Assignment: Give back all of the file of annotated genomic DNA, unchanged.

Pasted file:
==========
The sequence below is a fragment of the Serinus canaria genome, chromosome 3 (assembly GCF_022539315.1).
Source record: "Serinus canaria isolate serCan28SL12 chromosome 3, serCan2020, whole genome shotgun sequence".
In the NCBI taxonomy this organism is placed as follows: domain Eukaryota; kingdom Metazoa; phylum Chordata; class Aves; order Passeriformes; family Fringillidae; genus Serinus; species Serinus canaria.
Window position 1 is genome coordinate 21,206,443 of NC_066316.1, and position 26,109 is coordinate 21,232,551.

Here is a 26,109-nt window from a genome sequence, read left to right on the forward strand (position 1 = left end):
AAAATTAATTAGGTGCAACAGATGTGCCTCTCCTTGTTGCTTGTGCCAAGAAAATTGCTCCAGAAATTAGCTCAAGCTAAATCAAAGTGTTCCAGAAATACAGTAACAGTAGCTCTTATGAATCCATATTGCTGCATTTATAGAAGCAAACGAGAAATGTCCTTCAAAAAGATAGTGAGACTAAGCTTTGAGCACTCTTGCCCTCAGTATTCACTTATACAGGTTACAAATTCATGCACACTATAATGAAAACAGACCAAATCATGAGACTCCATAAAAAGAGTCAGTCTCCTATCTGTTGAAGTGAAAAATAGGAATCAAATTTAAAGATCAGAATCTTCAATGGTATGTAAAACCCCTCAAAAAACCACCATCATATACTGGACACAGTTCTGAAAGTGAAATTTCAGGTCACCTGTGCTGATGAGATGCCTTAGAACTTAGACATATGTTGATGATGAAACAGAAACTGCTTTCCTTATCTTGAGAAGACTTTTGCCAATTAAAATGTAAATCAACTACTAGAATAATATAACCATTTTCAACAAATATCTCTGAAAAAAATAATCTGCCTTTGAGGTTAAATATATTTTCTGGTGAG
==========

The sequence below is a fragment of the Serinus canaria genome, chromosome 3 (assembly GCF_022539315.1).
Source record: "Serinus canaria isolate serCan28SL12 chromosome 3, serCan2020, whole genome shotgun sequence".
In the NCBI taxonomy this organism is placed as follows: domain Eukaryota; kingdom Metazoa; phylum Chordata; class Aves; order Passeriformes; family Fringillidae; genus Serinus; species Serinus canaria.
Window position 1 is genome coordinate 21,206,443 of NC_066316.1, and position 26,109 is coordinate 21,232,551.

Here is a 26,109-nt window from a genome sequence, read left to right on the forward strand (position 1 = left end):
AAAATTAATTAGGTGCAACAGATGTGCCTCTCCTTGTTGCTTGTGCCAAGAAAATTGCTCCAGAAATTAGCTCAAGCTAAATCAAAGTGTTCCAGAAATACAGTAACAGTAGCTCTTATGAATCCATATTGCTGCATTTATAGAAGCAAACGAGAAATGTCCTTCAAAAAGATAGTGAGACTAAGCTTTGAGCACTCTTGCCCTCAGTATTCACTTATACAGGTTACAAATTCATGCACACTATAATGAAAACAGACCAAATCATGAGACTCCATAAAAAGAGTCAGTCTCCTATCTGTTGAAGTGAAAAATAGGAATCAAATTTAAAGATCAGAATCTTCAATGGTATGTAAAACCCCTCAAAAAACCACCATCATATACTGGACACAGTTCTGAAAGTGAAATTTCAGGTCACCTGTGCTGATGAGATGCCTTAGAACTTAGACATATGTTGATGATGAAACAGAAACTGCTTTCCTTATCTTGAGAAGACTTTTGCCAATTAAAATGTAAATCAACTACTAGAATAATATAACCATTTTCAACAAATATCTCTGAAAAAAATAATCTGCCTTTGAGGTTAAATATATTTTCTGGTGAG